LILBOURNE MEADOWS: A LIVING LANDSCAPE

Alongside the development of 7.9 million square foot of logistics space and a new rail freight terminal, the third phase of Prologis RFI DIRFT will include a 193 acre nature reserve known as Lilbourne Meadows.  Designed primarily as an ecological mitigation area, which will also help to screen Lilbourne village from the DIRFT expansion, Lilbourne Meadows gives us the opportunity to create a landscape that will enhance the biodiversity of the area and bring lasting benefit to the local community.

Historically, the DIRFT site has been used for intensive livestock grazing and as a result, the existing habitats were poor.  Masts for Rugby Radio Station stretched across the fields and the existing hedgerows, which contained only a few shrub species, were full of gaps.  This meant that we could enhance the retained habitats and at the same time, provide new habitats of a significantly higher quality than those that would be lost.

Working in Partnership

From an early stage, we worked closely with specialists at Natural England (NE), the Environment Agency (EA) and The Bedfordshire, Cambridgeshire and Northamptonshire Wildlife Trust (WTCBN) to plan the nature reserve and design the different types of habitat needed to bring long-term benefits to the wildlife.

When the EA asked us to create new meanders to  the Clifton Brook Tributary– a watercourse that runs east to west across Lilbourne Meadows – we realised that we had a chance to create a varied wetland habitat that could include wet woodland and reed beds, pools and scrapes.  Since this new habitat promises to attract a range of wetland birds, we also decided to build two bird hides for local ornithologists.

Hedgerows will be improved and new thickets of native shrub planted, while across the centre of the nature reserve, we will build an 18 metre high ridge that we will plant as a species rich native woodland.  Below the ridge meadow pasture, rush pasture and damp pasture will spread across Lilbourne Meadows.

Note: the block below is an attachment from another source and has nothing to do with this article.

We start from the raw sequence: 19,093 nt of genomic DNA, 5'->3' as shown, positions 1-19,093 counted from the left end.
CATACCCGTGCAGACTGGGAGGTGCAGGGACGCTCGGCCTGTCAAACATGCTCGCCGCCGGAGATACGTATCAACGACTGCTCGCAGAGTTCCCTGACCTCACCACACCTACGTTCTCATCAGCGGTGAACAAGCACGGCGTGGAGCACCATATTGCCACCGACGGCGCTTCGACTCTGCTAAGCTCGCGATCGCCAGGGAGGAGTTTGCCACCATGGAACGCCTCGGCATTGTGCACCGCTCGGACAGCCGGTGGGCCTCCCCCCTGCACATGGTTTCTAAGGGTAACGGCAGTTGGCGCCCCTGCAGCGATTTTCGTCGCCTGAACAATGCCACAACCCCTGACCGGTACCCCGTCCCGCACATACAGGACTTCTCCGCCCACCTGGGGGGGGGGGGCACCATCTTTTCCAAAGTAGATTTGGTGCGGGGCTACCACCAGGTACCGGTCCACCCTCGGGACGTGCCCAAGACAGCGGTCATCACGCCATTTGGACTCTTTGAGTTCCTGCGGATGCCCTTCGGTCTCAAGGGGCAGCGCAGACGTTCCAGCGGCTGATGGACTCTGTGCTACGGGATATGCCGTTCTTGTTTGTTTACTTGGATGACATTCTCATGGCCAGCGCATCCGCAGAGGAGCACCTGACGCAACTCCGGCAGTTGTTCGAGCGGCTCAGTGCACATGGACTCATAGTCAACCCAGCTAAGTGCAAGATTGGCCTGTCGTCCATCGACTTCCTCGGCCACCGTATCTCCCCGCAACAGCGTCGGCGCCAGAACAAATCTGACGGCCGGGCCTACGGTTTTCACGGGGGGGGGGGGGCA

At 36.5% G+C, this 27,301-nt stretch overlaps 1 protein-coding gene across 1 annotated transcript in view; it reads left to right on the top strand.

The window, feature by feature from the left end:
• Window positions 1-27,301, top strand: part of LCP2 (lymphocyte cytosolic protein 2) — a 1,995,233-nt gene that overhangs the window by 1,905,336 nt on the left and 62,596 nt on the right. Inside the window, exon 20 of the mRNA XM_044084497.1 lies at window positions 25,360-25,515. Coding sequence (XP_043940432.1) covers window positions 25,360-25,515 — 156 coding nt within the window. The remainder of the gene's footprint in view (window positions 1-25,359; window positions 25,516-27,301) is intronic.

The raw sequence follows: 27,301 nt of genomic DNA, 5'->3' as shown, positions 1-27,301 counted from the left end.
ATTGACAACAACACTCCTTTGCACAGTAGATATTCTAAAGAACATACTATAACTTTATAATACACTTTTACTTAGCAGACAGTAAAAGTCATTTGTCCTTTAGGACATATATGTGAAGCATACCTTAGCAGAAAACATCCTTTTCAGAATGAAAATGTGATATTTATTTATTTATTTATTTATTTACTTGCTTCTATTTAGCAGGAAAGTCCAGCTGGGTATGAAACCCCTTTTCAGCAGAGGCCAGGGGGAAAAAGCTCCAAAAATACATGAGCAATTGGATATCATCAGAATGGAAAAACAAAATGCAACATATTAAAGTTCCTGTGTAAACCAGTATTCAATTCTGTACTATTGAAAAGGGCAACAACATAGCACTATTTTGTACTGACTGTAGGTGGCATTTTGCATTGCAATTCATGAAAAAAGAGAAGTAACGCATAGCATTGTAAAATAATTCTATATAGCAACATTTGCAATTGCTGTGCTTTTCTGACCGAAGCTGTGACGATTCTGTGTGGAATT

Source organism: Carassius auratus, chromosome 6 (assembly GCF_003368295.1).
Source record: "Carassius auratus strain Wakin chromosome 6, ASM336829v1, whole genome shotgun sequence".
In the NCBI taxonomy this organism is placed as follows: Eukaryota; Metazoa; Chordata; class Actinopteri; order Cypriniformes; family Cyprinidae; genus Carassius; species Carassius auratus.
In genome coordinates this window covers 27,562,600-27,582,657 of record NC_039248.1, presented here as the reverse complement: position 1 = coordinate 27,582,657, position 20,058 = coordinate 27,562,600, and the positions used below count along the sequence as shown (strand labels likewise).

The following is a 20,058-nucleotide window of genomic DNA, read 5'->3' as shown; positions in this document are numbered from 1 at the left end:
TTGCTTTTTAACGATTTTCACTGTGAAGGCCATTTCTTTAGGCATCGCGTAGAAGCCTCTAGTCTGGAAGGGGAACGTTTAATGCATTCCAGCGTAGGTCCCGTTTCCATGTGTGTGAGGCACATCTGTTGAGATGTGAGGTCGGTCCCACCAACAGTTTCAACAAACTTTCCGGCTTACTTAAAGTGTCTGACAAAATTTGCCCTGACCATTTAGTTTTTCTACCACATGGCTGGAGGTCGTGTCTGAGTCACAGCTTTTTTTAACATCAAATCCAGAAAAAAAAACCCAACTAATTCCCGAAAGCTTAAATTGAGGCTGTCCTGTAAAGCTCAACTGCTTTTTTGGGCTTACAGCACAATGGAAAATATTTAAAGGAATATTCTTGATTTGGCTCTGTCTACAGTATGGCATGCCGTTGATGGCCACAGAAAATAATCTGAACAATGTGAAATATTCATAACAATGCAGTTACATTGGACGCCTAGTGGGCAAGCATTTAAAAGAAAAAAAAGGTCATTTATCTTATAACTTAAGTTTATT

This combination of habitats has been designed to suit the protected and notable wildlife species that have been identified on and around DIRFT.  Extensive wetland habitat will be ideal for the resident Curlews, while for the Great Crested Newts we are excavating and planting specially designed ponds.  DIRFT is also home to a population of bats and we will construct a purpose-built bat house to replace existing roosts across the site.

As the plans developed, it was clear to us as well as to Natural England and the Environment Agency that a nature reserve of this size and complexity would need careful, long-term management.  We had become members of the Wildlife Trust after working together on a project connected to our Kettering site and both NE and the EA agreed with us that the Trust would be the best organisation to do the job.   As well as extensive practical experience of nature reserve management, the Trust brings expert knowledge and good ideas, suggesting for example, that they use rare breeds of cattle and sheep to manage the extensive pasture.

Protecting the Heritage

Evidence of medieval ridge and furrow farming can still be seen at the new DIRFT site and we will preserve around 40 acres of these earthworks at Lilbourne Meadows.  At the same time, we will help retain some of the site’s more recent history by keeping the foundations and anchor blocks for the Rugby Radio Station masts within the Meadows.

At the entrances to Lilbourne Meadows and alongside the new paths, we will install education and information boards.  These will describe both the heritage features and the wildlife that visitors might see.

The collaboration with the Wildlife Trust has been highly productive and the joint team has developed a living landscape that will both protect the wildlife and welcome visitors.

After a long period of preparation, we are now starting to put our plans into action and soon everyone’s hard work will come to life.  Lilbourne Meadows is a fascinating project, but more important, we very much hope that it will be a valuable wildlife habitat and an amenity for local people both now and for years to come.

By Chris Lewis